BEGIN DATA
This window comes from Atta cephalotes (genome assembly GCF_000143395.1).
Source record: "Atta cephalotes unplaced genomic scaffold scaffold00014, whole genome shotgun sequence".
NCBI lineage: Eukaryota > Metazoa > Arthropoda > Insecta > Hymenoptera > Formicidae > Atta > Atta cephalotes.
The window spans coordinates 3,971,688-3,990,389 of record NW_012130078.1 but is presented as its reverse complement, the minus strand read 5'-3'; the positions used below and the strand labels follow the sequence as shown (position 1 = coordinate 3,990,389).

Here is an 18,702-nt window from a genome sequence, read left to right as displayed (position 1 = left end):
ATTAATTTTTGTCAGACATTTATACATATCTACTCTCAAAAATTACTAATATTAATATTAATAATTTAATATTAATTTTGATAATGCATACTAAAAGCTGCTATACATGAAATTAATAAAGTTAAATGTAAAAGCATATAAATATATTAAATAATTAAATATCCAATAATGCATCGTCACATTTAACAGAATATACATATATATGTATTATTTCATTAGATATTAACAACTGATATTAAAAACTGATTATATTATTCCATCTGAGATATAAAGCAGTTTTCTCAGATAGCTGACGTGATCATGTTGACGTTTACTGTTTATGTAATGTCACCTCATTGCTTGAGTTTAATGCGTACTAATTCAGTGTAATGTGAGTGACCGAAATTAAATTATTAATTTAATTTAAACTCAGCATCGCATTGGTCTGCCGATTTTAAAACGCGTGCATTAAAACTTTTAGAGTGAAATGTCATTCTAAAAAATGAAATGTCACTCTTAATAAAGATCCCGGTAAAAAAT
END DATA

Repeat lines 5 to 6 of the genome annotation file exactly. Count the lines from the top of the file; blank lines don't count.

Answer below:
Here is an 18,702-nt window from a genome sequence, read left to right as displayed (position 1 = left end):
ATTAATTTTTGTCAGACATTTATACATATCTACTCTCAAAAATTACTAATATTAATATTAATAATTTAATATTAATTTTGATAATGCATACTAAAAGCTGCTATACATGAAATTAATAAAGTTAAATGTAAAAGCATATAAATATATTAAATAATTAAATATCCAATAATGCATCGTCACATTTAACAGAATATACATATATATGTATTATTTCATTAGATATTAACAACTGATATTAAAAACTGATTATATTATTCCATCTGAGATATAAAGCAGTTTTCTCAGATAGCTGACGTGATCATGTTGACGTTTACTGTTTATGTAATGTCACCTCATTGCTTGAGTTTAATGCGTACTAATTCAGTGTAATGTGAGTGACCGAAATTAAATTATTAATTTAATTTAAACTCAGCATCGCATTGGTCTGCCGATTTTAAAACGCGTGCATTAAAACTTTTAGAGTGAAATGTCATTCTAAAAAATGAAATGTCACTCTTAATAAAGATCCCGGTAAAAAAT